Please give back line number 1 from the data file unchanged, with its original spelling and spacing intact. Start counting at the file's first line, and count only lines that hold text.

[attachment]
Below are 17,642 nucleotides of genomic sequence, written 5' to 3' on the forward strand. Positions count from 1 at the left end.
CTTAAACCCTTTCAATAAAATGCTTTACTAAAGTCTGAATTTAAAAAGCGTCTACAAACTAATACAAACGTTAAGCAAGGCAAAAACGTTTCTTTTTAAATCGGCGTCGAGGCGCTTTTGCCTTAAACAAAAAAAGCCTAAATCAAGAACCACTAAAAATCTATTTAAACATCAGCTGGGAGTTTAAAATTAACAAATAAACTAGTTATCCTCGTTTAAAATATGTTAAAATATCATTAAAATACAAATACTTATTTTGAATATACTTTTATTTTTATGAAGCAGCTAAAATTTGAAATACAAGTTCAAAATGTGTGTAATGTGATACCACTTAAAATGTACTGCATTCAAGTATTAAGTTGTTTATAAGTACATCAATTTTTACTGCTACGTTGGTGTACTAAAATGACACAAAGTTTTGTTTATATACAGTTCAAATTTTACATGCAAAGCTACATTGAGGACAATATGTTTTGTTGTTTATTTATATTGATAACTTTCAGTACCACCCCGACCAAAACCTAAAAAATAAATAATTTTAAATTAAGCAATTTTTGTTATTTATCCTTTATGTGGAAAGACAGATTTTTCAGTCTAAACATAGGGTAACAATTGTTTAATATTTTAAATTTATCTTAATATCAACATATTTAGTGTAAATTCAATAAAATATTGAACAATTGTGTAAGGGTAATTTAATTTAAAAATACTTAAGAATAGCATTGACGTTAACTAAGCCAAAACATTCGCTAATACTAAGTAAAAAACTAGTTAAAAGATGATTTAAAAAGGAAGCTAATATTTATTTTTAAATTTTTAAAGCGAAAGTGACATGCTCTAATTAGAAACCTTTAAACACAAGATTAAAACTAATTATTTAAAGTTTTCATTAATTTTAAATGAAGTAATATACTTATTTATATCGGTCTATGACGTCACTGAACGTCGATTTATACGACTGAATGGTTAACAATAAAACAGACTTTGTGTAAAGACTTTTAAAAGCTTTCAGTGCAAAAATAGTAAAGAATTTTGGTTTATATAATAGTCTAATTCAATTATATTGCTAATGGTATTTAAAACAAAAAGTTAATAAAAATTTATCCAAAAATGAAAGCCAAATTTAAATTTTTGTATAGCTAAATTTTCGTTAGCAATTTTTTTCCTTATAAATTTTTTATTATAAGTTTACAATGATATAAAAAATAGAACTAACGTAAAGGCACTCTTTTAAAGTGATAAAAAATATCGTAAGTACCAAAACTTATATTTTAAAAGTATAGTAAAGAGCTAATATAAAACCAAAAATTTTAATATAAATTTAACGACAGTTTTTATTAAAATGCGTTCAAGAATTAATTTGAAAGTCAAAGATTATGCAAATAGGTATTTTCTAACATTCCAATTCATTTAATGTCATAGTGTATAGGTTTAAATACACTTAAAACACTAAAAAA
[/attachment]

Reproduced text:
Below are 17,642 nucleotides of genomic sequence, written 5' to 3' on the forward strand. Positions count from 1 at the left end.